This was easily the best season any Mets outfielder ever had, and it is in the conversation for best ever season by a Mets position player.
After the complete and utter disaster that the 2005 season was, Beltran immediately turned things around, and he set himself on a path which will eventually lead to his Hall of Fame induction.
In 2018, Diaz was arguably the best closer in the game with a Major League leading 57 saves with a 0.791 WHIP and a 15.2 K/9. He was so great that year the Mets admitted to including Jarred Kelenic in a deal just to keep him away from the Phillies.
Like with Beltran in 2005, things were horrid for Diaz.
In addition to blowing seven saves and losing the closer’s role, Diaz allowed a career high 15 homers. To put it into perspective, Diaz allowed 15 homers over the 2017 and 2018 seasons combined.
He’d have a career worst 5.59 ERA, 9.0 H/9, 36 ER, 73 ERA+, 4.51 FIP, 1.379 WHIP, and other categories as well. It was a nightmare of a season which led to Mets fans first being frustrated and later booing him.
Through it all, like Beltran, Diaz remained incredibly talented. No matter how much people want to over emphasize the effect New York has on player performance, ultimately talent wins out in the end. No one knows that better than Beltran.
With Beltran now Diaz’s manager, he can pull his former Puerto Rican World Baseball Classic teammate aside and impart the wisdom which helped him overcome the adversity he faced his first year in New York to become a Hall of Famer.
Remember, Beltran is one of many who experienced struggles in his first year with the Mets, and he’s one of the few who overcame it and became an even better because of it. With him at the helm, he can make sure Diaz can have the very same transformation.
Last night, the New England Patriots won the sixth Super Bowl in team history. If you look at how the Mets have performed in the other five years the Patriots won the Super Bowl, you may not believe this to be a good thing:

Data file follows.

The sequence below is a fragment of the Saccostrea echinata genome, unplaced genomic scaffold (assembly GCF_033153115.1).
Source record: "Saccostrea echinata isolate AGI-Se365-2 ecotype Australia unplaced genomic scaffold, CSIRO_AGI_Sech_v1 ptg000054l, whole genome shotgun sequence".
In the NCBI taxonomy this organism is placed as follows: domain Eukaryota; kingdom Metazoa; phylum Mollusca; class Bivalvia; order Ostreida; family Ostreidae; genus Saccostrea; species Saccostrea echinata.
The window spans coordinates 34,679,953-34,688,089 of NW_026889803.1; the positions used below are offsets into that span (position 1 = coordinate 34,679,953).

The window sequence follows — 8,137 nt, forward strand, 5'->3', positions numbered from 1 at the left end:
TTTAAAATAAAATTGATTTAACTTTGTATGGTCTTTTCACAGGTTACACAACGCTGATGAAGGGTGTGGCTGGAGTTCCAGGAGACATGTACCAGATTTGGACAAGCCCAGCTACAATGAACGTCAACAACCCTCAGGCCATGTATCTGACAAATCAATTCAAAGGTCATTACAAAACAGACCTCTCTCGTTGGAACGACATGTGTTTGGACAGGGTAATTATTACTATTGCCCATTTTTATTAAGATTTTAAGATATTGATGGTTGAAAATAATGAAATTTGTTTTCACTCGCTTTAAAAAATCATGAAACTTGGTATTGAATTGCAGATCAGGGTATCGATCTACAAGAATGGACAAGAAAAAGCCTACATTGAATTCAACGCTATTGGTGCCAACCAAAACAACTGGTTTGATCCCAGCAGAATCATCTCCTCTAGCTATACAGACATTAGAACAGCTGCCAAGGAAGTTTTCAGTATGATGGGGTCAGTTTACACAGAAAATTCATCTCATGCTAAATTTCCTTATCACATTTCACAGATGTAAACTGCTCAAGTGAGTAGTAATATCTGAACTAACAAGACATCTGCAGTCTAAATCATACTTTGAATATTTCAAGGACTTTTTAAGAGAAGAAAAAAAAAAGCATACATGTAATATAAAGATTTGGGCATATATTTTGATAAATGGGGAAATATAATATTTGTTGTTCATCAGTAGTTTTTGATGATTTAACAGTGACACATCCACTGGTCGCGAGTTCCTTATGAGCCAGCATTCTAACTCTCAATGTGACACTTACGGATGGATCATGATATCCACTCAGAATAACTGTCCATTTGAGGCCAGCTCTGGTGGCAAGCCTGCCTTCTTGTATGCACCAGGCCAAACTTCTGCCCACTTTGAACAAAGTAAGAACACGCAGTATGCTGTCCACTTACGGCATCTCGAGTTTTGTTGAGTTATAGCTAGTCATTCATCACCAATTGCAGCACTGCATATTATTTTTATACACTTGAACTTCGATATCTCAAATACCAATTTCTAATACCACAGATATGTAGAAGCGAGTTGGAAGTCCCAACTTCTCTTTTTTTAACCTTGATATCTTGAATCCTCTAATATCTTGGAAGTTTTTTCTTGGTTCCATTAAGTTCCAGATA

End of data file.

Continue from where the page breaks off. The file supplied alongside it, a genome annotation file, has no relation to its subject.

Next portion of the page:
Super Bowl XXXVI
After a disappointing season on the heels of a National League pennant, Steve Phillips decided it was time to make some drastic changes with the Mets. The team would clear out Robin Ventura and Todd Zeile to make way for Mo Vaughn and Roberto Alomar. The team would also reunite with Roger Cedeno and Jeromy Burnitz. A disappointing rotation was “buttressed” with pitchers like Pedro Astacio, Jeff D’Amico, and Shawn Estes.
What would result was an unmitigated disaster as none of the imported players would perform close to their historical levels of production. In fact, only Estes would be playing baseball the next time the Mets made the postseason. Perhaps the biggest indignity to their also-ran season was Estes inability to exact revenge against Roger Clemens.
Super Bowl XXXVIII
This year was probably rock bottom for that era in Mets history. The team proved ill advised at trying to make Mike Piazza a part-time first baseman. Kazuo Matsui looked like a bust leading you to wonder why the Mets not only contemplated signing him, but also shifting Jose Reyes to second base to accommodate him. You also wondered if Reyes was going to prove out to be an injury prone player. Braden Looper should never have been contemplated as the closer.